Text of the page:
And one of the essential revelations we receive in today’s scripture readings about God is that God’s love and invitation for human beings to partner in the holy work of redeeming this wrecked world is so much bigger than anyone thought, or maybe continues to think. What this story teaches us is that God does not love just one corner of the earth he created; nor does God fly just one flag of one nation in the heavenly sanctuary. Instead the light of hope and grace that came into the world in this soon to be displaced and despised baby in Bethlehem was intended as a gift for all people everywhere. And so even before Jesus has taken his first step or uttered his first word, his goodness and truth is radiating to people who never heard of Abraham or Sarah. The wise men who followed that star were not Jews but Gentiles, foreigners and strangers in a strange land who found themselves being drawn into God’s story of salvation for the entire planet. Paul would later write in Ephesians that the “mystery of Christ” was that God was reconciling the Jews and Gentiles into one people so that the world would no longer be divided by walls and the fearful assumption that those who are not like us will always want to do us harm. That is the gospel message that needs to be proclaimed to all the rulers and authorities in both state and church who falsely believe that the world revolves around them and have a vested interest in keeping their subjects divided and conquered.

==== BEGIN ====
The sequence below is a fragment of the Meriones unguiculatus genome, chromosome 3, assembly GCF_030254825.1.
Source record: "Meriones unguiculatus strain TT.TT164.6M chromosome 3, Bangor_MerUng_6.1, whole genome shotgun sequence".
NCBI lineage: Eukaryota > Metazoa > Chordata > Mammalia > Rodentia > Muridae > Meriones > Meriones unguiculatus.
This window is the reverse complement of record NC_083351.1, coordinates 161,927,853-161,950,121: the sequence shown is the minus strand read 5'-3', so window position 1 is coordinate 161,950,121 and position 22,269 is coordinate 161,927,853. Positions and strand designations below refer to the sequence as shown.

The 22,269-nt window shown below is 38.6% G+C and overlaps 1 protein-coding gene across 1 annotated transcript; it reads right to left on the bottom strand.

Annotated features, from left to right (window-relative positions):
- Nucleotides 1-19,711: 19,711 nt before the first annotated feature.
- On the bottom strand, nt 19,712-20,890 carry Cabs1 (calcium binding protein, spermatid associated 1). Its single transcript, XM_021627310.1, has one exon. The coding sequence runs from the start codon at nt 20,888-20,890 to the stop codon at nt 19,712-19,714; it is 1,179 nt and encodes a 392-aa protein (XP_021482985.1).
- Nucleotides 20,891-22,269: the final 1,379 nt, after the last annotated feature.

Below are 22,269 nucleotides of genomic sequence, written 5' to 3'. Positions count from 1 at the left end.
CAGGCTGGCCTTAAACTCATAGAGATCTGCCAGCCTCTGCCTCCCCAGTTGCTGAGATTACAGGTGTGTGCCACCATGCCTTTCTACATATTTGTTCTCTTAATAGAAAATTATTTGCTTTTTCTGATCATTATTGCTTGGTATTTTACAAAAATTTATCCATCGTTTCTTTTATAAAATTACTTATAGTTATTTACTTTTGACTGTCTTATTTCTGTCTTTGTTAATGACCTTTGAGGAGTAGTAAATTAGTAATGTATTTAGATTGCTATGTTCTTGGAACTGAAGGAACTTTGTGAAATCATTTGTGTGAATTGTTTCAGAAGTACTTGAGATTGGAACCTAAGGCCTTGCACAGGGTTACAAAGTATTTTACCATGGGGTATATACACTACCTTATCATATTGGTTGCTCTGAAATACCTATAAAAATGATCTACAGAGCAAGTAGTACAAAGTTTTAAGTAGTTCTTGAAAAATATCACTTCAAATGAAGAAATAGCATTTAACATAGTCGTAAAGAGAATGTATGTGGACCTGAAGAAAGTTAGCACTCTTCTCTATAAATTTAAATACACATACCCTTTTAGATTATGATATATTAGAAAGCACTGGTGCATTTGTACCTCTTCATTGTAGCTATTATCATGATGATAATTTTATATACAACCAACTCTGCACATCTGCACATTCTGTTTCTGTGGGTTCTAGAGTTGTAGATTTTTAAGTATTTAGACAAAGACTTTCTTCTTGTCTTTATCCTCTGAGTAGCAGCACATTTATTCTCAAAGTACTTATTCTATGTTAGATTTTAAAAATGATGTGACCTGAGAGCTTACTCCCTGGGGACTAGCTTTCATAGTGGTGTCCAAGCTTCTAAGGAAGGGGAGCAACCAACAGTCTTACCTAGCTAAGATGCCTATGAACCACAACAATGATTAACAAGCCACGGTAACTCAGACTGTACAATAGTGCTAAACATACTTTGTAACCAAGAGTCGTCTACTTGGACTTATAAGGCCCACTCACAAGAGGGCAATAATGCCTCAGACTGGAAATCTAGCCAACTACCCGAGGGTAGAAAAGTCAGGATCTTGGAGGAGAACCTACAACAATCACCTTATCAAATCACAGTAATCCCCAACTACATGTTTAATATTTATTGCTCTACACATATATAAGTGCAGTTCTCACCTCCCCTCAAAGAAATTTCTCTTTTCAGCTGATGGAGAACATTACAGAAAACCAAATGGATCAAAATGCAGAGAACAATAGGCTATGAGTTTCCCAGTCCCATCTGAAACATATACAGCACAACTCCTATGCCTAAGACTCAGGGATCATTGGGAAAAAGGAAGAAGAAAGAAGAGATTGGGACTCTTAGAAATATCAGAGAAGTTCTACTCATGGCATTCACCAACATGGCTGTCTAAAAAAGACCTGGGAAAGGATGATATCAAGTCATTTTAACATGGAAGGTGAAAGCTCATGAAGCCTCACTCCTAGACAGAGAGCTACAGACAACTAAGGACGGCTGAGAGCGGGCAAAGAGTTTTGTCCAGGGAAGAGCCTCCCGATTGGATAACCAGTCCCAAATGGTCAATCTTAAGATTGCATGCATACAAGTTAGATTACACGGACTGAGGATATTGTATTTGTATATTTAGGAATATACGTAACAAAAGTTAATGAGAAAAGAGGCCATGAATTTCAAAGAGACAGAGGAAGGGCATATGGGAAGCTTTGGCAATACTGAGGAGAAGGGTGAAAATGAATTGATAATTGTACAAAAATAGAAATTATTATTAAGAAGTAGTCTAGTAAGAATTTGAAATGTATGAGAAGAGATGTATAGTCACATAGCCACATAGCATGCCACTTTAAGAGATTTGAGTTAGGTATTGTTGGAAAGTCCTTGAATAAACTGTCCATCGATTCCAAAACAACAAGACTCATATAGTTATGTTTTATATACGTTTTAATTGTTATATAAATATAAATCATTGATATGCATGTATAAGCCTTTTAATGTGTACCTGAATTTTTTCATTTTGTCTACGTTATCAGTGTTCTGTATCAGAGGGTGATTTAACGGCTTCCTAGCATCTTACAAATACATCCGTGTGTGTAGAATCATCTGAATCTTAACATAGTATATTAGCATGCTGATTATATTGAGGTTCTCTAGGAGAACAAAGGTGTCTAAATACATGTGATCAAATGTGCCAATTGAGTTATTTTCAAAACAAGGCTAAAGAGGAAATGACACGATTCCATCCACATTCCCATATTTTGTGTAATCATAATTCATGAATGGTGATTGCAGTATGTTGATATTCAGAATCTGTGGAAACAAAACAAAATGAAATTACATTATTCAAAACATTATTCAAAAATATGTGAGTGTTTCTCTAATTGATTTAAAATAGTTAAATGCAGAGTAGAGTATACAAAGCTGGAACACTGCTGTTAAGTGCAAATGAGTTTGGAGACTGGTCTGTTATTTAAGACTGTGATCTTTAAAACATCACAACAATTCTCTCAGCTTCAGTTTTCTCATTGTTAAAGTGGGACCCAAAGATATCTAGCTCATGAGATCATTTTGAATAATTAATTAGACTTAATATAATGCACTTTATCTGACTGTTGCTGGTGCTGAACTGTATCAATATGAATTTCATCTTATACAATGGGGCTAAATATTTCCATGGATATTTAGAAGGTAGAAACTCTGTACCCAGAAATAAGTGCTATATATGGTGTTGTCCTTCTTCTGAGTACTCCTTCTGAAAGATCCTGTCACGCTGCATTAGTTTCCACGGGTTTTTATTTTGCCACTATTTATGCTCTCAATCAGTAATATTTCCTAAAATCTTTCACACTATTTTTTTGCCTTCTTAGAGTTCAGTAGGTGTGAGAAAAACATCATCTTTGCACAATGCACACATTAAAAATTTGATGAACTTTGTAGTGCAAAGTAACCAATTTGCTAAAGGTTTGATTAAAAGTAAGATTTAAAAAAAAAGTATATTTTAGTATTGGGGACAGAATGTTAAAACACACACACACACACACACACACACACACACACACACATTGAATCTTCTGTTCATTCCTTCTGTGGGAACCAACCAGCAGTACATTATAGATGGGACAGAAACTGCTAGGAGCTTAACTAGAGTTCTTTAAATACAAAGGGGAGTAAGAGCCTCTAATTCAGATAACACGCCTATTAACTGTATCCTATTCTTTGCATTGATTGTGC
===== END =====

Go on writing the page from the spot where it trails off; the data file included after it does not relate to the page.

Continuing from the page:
And speaking of rulers and authorities, the story of the wise men challenges us to consider where we place our ultimate allegiance. At the beginning of the story, the visitors from the east play by the rules and defer to the governing authorities of their host country. They immediately go to Herod and seek his counsel and have their documents and visas stamped with his approval. But since they are truly wise and not just expedient, they are attentive to holy whispers that urge them to defy the wishes of the squirrely little man who thought he was the only king in town. After finding Jesus they decide not to report back to headquarters in Jerusalem but to skip town by another road. And this decision to effectively engage in civil disobedience not only puts them at great personal risk, but connects them to ancestors of faith they didn’t even know they had, like the Hebrew midwives who refused to do Pharaoh’s bidding when they allowed Moses to live. Or even to the bewildered daddy Joseph, who chose not to follow the letter of the law and have Mary killed when it turned out she was expecting a child by someone other than him. I saw a meme the other day that said, “When your religion teaches you to hate and kill, it’s time to find another religion.” The visitors from another land had just come face to face with God’s alternative to all the other blood-stained belief systems that the world had become addicted to. And all of a sudden they found themselves being re-routed by a Spirit far more powerful than any directional device they might have come to rely on.